Etymology
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exhume (v.)

"to disinter that which has been buried," especially a dead body, early 15c., from Medieval Latin exhumare "to unearth" (13c.), from Latin ex "out of" (see ex-) + humare "bury," from humus "earth" (from PIE root *dhghem- "earth"). An alternative form was exhumate (1540s), taken directly from Medieval Latin. Figurative use by 1819. Related: Exhumed; exhuming.

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omerta (n.)

Mafia code of obedience to the leader and silence about the organization and its business, 1909, from Italian omertà, a dialectal form of umilta "humility," in reference to submission of individuals to the group interest, from Latin humilitas "lowness, small stature; insignificance; baseness, littleness of mind," in Church Latin "meekness," from humilis "lowly, humble," literally "on the ground," from humus "earth," from PIE root *dhghem- "earth."

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geodesy (n.)

1560s, "the art of land surveying," from Modern Latin geodaesia, from Greek geodaisia "division of the earth;" ultimately from "earth" (see Gaia) + stem of daiein "to divide," from PIE *dai-, extended form of root *da- "to divide." In modern use it refers to mathematical calculations derived from measuring large portions of the earth's surface. In this sense, in reference to structures, from 1936.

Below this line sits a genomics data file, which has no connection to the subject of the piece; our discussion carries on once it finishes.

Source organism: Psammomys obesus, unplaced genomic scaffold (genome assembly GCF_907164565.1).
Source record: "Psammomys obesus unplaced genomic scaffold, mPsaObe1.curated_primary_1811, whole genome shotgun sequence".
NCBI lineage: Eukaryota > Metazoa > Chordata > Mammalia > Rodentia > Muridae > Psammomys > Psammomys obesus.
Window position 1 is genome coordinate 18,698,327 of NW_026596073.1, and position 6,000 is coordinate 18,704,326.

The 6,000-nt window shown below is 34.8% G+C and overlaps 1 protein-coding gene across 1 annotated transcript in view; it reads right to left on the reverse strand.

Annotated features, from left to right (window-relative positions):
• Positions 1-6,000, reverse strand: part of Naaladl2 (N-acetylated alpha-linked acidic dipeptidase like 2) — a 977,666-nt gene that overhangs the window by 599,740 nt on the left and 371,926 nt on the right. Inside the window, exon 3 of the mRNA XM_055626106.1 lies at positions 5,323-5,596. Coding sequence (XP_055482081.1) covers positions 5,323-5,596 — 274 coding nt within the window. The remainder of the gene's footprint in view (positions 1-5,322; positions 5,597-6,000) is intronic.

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terra incognita (n.)
"unknown or unexplored region," 1610s, Latin, literally "unknown land," from terra "earth" (from PIE root *ters- "to dry") + fem. of incognito.
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landslide (n.)
also land-slide, 1841, "fall or down-slide of a mass of rock, earth, etc. from a slope or mountain," American English, from land (n.) + slide (n.). Earlier was landslip (1670s), which is preferred in Britain. Old English used eorðgebyrst in this sense; literally "earth-burst." Landslide in the political sense "lopsided electoral victory" is attested from 1888.
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lithosphere (n.)
"crust of the earth, solid part of the earth's surface," 1881, from or modeled on German Lithosphäre (1870s); see litho- "stone" + sphere.
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Skylab (n.)
name of a U.S. space program, first attested 1970, launched 1973, fell to earth 1979. From sky (n.) + lab (n.).
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tombolo (n.)
sand-bar joining an island to the mainland, 1899, from Italian tombolo "sand dune," from Latin tumulus "hillock, mound, heap of earth" (see tomb).
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lanthanum (n.)
metallic rare earth element, 1841, coined in Modern Latin by Swedish chemist and mineralogist Carl Gustav Mosander (1797-1858), who discovered it in 1839, from Greek lanthanein "to lie hidden, escape notice," from PIE root *ladh- "to be hidden" (see latent). So called because the element was "concealed" in the earth from which he extracted it.
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paleontologist (n.)

also palaeontologist, "one versed in the study of the former life of the Earth as preserved in fossils," 1836, from paleontology + -ist.

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